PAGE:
‘The Mind is Not a Mystical Entity That We Can Only Discuss in Theoretical Terms’
Melanie Sheldon, an instructor at the University of Missouri – Columbia, recently offered a lecture course at the HSE Winter School 2015 on the psychology of motivation, which was organized by the International Laboratory of Positive Psychology of Personality and Motivation, headed by Dmitry Leontiev. She also offered an open lecture on 'Sex and Evolutionary Psychology' at HSE. Melanie recently spoke with the HSE news service about her experience taking part in the HSE Winter School.
— You have been researching quite a few new areas on the importance of the evolutionary theory for psychology and how to apply evolutionary theory to psychology. Why is evolutionary theory so important?
— Psychology is a science – in contrast to a philosophy or an art - because the human mind is an adaptation that evolved via natural selection – the mind is not a mystical entity that we can only discuss in theoretical terms. Understanding how natural selection shapes species and adaptations allows a deeper understanding of how the mind works. If you start with this premise, it follows that all of psychology must make sense from an evolutionary perspective.
— How do you encourage students to study a new complicated theme? How would you evaluate the interaction and reaction of HSE students?
— I enjoyed interacting with the faculty and students at HSE. I think Evolutionary Psychology draws students in the same way Mainstream Psychology draws students – because we are curious to understand how our minds work.
Everyone we worked with was kind, skilled, and enthusiastic, so we had a wonderful time working with them
— Your open lecture was called 'Sex and Evolutionary Psychology'. Could you please share its main idea with us?
— My lecture began with a brief history of the Evolutionary perspective in Psychology, and then covered the fundamentals of natural selection and the evolution of sexual reproduction. I then used the exemplar of romantic attraction to demonstrate how the evolutionary perspective can explain why one person finds another person attractive (or not) more successfully than mainstream psychology has been able to explain romantic or physical attraction.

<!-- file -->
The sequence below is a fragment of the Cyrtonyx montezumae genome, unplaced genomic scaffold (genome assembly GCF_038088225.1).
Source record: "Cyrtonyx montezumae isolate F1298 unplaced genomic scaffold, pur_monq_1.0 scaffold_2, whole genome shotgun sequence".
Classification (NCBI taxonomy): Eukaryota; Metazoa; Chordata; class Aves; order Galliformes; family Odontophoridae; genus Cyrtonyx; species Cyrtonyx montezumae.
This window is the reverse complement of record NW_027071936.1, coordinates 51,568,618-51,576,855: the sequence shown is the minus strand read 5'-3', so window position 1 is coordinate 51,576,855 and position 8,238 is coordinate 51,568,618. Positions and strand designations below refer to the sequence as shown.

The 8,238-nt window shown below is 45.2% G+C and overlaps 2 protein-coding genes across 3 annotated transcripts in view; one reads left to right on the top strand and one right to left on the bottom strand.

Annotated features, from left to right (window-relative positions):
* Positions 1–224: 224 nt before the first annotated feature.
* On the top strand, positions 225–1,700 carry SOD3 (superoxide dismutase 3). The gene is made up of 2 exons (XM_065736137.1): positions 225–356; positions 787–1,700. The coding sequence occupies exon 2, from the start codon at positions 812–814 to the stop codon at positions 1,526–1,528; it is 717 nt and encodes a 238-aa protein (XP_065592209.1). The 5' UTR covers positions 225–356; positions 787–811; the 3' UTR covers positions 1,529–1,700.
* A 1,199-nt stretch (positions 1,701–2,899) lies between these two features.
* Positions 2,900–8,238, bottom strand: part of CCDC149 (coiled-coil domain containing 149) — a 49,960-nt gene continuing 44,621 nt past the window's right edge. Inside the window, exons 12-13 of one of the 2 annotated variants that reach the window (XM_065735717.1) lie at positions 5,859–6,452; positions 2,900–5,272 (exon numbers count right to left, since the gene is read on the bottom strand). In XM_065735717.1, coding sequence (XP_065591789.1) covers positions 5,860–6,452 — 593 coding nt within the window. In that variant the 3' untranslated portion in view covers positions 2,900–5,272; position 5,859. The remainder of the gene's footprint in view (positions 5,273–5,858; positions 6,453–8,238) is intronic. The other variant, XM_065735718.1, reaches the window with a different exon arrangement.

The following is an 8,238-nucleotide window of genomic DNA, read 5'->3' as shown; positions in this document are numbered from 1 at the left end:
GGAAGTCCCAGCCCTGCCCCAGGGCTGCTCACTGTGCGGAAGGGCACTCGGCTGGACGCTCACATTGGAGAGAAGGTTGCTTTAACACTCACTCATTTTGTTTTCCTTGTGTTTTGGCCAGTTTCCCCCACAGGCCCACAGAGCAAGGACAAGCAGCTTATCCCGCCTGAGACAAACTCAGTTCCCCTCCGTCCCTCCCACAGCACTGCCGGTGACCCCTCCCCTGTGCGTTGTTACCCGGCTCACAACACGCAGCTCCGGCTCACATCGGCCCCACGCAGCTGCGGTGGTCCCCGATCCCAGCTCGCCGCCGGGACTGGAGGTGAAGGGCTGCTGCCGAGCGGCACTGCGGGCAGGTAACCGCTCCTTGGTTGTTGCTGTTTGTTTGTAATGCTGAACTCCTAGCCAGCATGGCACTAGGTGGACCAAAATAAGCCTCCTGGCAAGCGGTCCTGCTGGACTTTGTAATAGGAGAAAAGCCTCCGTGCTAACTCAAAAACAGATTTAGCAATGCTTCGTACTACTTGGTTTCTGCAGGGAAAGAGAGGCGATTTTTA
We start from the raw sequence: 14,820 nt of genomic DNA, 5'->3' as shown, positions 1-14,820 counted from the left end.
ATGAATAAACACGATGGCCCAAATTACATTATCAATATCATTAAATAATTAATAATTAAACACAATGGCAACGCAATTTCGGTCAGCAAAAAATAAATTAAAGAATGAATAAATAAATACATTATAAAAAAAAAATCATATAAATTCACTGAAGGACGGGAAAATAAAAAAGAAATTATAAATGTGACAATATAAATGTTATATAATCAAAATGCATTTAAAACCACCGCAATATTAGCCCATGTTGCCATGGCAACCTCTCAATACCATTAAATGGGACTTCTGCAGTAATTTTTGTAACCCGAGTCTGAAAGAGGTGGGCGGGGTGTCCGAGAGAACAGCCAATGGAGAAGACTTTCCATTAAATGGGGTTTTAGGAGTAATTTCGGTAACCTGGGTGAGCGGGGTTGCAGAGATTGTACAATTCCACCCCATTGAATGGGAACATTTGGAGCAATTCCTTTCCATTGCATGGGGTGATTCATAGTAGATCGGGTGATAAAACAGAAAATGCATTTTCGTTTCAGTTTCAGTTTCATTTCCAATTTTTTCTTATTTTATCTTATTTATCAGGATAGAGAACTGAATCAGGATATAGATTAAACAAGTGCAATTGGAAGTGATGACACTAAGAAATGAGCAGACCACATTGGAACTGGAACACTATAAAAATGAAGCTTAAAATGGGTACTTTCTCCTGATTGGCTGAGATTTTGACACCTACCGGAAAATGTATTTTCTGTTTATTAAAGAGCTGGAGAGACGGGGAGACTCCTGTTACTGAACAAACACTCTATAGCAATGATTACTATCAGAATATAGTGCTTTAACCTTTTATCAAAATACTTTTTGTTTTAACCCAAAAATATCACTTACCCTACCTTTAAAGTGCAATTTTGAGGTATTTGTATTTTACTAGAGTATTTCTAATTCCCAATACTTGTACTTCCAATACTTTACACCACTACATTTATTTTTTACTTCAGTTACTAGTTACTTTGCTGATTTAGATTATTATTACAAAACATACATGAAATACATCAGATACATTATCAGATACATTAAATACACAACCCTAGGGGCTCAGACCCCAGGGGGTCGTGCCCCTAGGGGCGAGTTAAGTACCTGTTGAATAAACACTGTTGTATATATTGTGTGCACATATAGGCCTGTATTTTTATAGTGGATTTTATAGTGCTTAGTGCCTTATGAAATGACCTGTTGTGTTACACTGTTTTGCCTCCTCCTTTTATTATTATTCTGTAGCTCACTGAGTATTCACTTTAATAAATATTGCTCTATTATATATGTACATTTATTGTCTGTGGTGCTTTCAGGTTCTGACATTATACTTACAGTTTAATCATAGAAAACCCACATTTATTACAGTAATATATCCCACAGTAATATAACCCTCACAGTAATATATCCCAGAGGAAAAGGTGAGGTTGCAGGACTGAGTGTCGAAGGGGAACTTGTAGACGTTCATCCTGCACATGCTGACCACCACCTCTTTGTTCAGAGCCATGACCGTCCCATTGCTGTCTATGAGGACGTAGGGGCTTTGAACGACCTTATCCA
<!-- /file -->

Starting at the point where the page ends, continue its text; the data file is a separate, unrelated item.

I ended with a survey of research that explored the ‘sexual nature’ of humans. I reached an overall conclusion that human mating is extremely flexible because it evolved to be shaped by situation and culture.
— What are your impressions of visiting Moscow and working at HSE?
— Moscow is an exciting international city, even in mid-winter. I have the impression that HSE has brilliant faculty and hard-working students, but the structure of Russian higher education does not seem overly supportive of efforts to contribute to the international exchange of ideas – embodied as publishing in Western journals. Although HSE faculty seem fully capable of contributing to the global exchange of ideas, they juggle far too many responsibilities beyond their research programmes compared to Western scholars. But everyone we worked with was kind, skilled, and enthusiastic, so we had a wonderful time working with them.
Anna Chernyakhovskaya. Specially for HSE News Service
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